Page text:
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Canadian envoys fault Ottawa for 'Havana Syndrome' neglect

After job postings to Cuba, they complained of violent headaches, visual troubles and nausea.

Cuban scientists reject 'Havana Syndrome' claims
The US Embassy building in Havana, where US diplomats experienced the first apparent "Havana Syndrome" attacks, which some experts attribute to targeted microwaves - Copyright RESEARCH INSTITUTE FOR FARM ANIMAL BIOLOGY/AFP Handout
The US Embassy building in Havana, where US diplomats experienced the first apparent "Havana Syndrome" attacks, which some experts attribute to targeted microwaves - Copyright RESEARCH INSTITUTE FOR FARM ANIMAL BIOLOGY/AFP Handout
Katell ABIVEN with Marion THIBAUT in Montreal

After job postings to Cuba, they complained of violent headaches, visual troubles and nausea — nearly 20 Canadian diplomats claim their government failed them and others they say are falling victim to the mysterious “Havana Syndrome” to this day.

Officially, the Canadian authorities recognize 14 cases of the unexplained affliction, with the last recorded in December 2018.

But the stricken diplomats, who are suing the government in Ottawa for taking too long to evacuate them and provide them with treatment, say the number is closer to 30, and rising.

Paul Miller, a Toronto lawyer representing 18 Canadian diplomats claiming more than CAN$28 million in damages and interest, told AFP he continues to receive calls from alleged victims.

“We have some very recent cases, from 2021,” he said.

A source close to the case told AFP there were two reports just this year of diplomats forced to end their tours of duty in Havana earlier than scheduled after experiencing symptoms.

Still unexplained, cases of the puzzling affliction dubbed “Havana Syndrome” in the media made their first appearance in Cuba in 2016.

Diplomats from the United States and Canada, some of whom claimed to have heard very high-pitched sounds around the onset of their symptoms, started complaining of migraines, vertigo and nausea.

In some, brain lesions were diagnosed.

Later, cases were also reported among diplomats in China, Germany, Australia, Russia, Australia and even Washington.

– ‘Weird vibrations’ –

A former Canadian envoy, who lived in Cuba for four years, recounted waking up one morning in 2017 suffering from vertigo and “bad nose bleeds.”

“I hadn’t had a nose bleed since I was a child,” she told AFP on condition of anonymity.

The symptoms worsened, she said, and “I realized I was not able to carry on working at that time so that’s when I left.”

Another said she started “feeling weird vibrations in my ears around the same time every night” just weeks after arriving in Havana in 2017, and noticed a deterioration of her formerly perfect eyesight.

“I’ve never had glasses, never had any visual problems whatsoever and since Cuba I now have to wear green tinted glasses as much as possible, and even then my eyes are blurry at times,” she said.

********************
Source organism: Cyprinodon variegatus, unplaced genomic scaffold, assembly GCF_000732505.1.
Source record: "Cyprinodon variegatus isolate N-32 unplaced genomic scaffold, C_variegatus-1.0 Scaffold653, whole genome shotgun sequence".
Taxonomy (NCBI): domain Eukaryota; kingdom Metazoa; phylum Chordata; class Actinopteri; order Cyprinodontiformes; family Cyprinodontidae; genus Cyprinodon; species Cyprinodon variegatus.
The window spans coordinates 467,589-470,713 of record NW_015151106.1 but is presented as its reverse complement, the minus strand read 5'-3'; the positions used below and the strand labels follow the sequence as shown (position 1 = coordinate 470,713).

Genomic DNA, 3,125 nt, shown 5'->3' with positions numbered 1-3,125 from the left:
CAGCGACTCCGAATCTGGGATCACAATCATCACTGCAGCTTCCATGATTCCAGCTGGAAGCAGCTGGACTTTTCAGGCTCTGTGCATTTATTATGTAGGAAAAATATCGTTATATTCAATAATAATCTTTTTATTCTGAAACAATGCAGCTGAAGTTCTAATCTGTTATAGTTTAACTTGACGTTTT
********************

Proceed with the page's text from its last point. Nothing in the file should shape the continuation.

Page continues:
– ‘Collective hysteria’ –

Several hypotheses have been put forward to explain the symptoms — from electronic weapons possibly wielded by a US rival such as Russia, to collective hysteria induced by stress or the effects of insecticides.

There has been no definitive conclusion, and Cuban authorities deny the existence of such a syndrome.

In September, a 16-member expert panel convened by the communist government brought out a report saying the claims were not “scientifically acceptable.”

It said “neither the Cuban police, nor the FBI, nor the Royal Canadian Mounted Police have discovered evidence of ‘attacks’ on diplomats in Havana despite intense investigations.”

In Washington, the case is far from closed.

Earlier this month, Secretary of State Antony Blinken pledged to “get to the bottom” of the matter and appointed two veteran envoys to coordinate a response and ensure anyone reporting symptoms received the appropriate medical care.

– No help  –

Afflicted Canadian diplomats say their complaints have not been treated with the same level of urgency.

“I think our biggest complaint is that we weren’t offered any kind of help,” said one.

Another, who said she was instructed not to speak about her health concerns to anyone, not even medical personnel, said: “I think Canada was very reluctant to say: ‘Yes our diplomats… are affected’. I think they prioritized the relationship with Cuba over their own people.”

While Cuba’s relations with the United States are notoriously tense, apart from a brief period of detente between 2014 and 2016, the island’s ties with Canada are warm.

Ottawa has never broken off ties since the revolution led by Fidel Castro in 1959, and is historically the main source of tourists to the island.

Miller agreed the treatment of American and Canadian presumed victims was “very different.”

“Here (in Ottawa), the government said: ‘We’re gonna do everything to take care of our diplomats.’ They haven’t.”

In a written response to AFP, the Canadian foreign ministry said it “takes the health, safety and security of Canadians very seriously” and “continues to monitor the health and safety of its diplomatic staff stationed in Havana.”

In January 2019, Canada announced it had reduced its staffing at the embassy to about half as a result of the unexplained symptoms, but has since started upping numbers and expects to return to a full staff complement soon.

Written By

With 2,400 staff representing 100 different nationalities, AFP covers the world as a leading global news agency. AFP provides fast, comprehensive and verified coverage of the issues affecting our daily lives.

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